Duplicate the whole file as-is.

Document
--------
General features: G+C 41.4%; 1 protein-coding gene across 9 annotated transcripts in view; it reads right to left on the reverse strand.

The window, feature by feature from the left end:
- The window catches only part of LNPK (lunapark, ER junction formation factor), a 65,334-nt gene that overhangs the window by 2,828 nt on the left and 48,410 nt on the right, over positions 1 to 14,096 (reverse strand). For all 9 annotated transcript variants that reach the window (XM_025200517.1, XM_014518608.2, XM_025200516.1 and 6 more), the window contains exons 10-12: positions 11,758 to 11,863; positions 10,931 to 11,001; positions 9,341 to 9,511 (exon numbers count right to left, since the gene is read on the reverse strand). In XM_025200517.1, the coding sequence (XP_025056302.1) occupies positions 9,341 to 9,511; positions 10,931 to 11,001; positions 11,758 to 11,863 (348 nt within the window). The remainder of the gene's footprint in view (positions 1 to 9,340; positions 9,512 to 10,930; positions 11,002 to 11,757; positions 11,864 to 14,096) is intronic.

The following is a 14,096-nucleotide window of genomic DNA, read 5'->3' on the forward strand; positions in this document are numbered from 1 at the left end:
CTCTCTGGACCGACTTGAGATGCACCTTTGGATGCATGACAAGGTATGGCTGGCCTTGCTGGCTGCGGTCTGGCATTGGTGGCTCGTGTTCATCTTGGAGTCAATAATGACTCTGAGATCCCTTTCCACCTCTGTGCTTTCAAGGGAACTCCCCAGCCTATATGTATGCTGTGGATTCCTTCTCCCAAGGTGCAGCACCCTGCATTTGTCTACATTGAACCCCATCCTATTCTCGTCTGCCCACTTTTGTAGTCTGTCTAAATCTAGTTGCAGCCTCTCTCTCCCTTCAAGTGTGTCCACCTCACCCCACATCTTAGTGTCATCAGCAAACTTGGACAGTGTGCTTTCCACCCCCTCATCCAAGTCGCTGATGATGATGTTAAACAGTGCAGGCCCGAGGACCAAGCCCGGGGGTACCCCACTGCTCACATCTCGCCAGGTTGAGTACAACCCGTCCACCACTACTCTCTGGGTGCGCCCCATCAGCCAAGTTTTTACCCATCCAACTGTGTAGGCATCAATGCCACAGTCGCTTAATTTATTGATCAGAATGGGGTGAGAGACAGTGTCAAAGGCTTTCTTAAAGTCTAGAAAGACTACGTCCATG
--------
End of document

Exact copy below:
General features: G+C 41.4%; 1 protein-coding gene across 9 annotated transcripts in view; it reads right to left on the reverse strand.

The window, feature by feature from the left end:
- The window catches only part of LNPK (lunapark, ER junction formation factor), a 65,334-nt gene that overhangs the window by 2,828 nt on the left and 48,410 nt on the right, over positions 1 to 14,096 (reverse strand). For all 9 annotated transcript variants that reach the window (XM_025200517.1, XM_014518608.2, XM_025200516.1 and 6 more), the window contains exons 10-12: positions 11,758 to 11,863; positions 10,931 to 11,001; positions 9,341 to 9,511 (exon numbers count right to left, since the gene is read on the reverse strand). In XM_025200517.1, the coding sequence (XP_025056302.1) occupies positions 9,341 to 9,511; positions 10,931 to 11,001; positions 11,758 to 11,863 (348 nt within the window). The remainder of the gene's footprint in view (positions 1 to 9,340; positions 9,512 to 10,930; positions 11,002 to 11,757; positions 11,864 to 14,096) is intronic.

The following is a 14,096-nucleotide window of genomic DNA, read 5'->3' on the forward strand; positions in this document are numbered from 1 at the left end:
CTCTCTGGACCGACTTGAGATGCACCTTTGGATGCATGACAAGGTATGGCTGGCCTTGCTGGCTGCGGTCTGGCATTGGTGGCTCGTGTTCATCTTGGAGTCAATAATGACTCTGAGATCCCTTTCCACCTCTGTGCTTTCAAGGGAACTCCCCAGCCTATATGTATGCTGTGGATTCCTTCTCCCAAGGTGCAGCACCCTGCATTTGTCTACATTGAACCCCATCCTATTCTCGTCTGCCCACTTTTGTAGTCTGTCTAAATCTAGTTGCAGCCTCTCTCTCCCTTCAAGTGTGTCCACCTCACCCCACATCTTAGTGTCATCAGCAAACTTGGACAGTGTGCTTTCCACCCCCTCATCCAAGTCGCTGATGATGATGTTAAACAGTGCAGGCCCGAGGACCAAGCCCGGGGGTACCCCACTGCTCACATCTCGCCAGGTTGAGTACAACCCGTCCACCACTACTCTCTGGGTGCGCCCCATCAGCCAAGTTTTTACCCATCCAACTGTGTAGGCATCAATGCCACAGTCGCTTAATTTATTGATCAGAATGGGGTGAGAGACAGTGTCAAAGGCTTTCTTAAAGTCTAGAAAGACTACGTCCATG